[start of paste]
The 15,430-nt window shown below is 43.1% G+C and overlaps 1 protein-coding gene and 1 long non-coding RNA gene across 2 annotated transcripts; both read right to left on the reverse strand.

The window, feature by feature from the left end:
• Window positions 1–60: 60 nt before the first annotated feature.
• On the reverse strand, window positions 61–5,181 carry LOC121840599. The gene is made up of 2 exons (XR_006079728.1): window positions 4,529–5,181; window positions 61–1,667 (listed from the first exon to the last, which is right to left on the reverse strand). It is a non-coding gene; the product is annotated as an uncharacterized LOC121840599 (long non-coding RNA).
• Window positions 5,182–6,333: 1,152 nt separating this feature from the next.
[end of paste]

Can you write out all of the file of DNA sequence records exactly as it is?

The 15,430-nt window shown below is 43.1% G+C and overlaps 1 protein-coding gene and 1 long non-coding RNA gene across 2 annotated transcripts; both read right to left on the reverse strand.

The window, feature by feature from the left end:
• Window positions 1–60: 60 nt before the first annotated feature.
• On the reverse strand, window positions 61–5,181 carry LOC121840599. The gene is made up of 2 exons (XR_006079728.1): window positions 4,529–5,181; window positions 61–1,667 (listed from the first exon to the last, which is right to left on the reverse strand). It is a non-coding gene; the product is annotated as an uncharacterized LOC121840599 (long non-coding RNA).
• Window positions 5,182–6,333: 1,152 nt separating this feature from the next.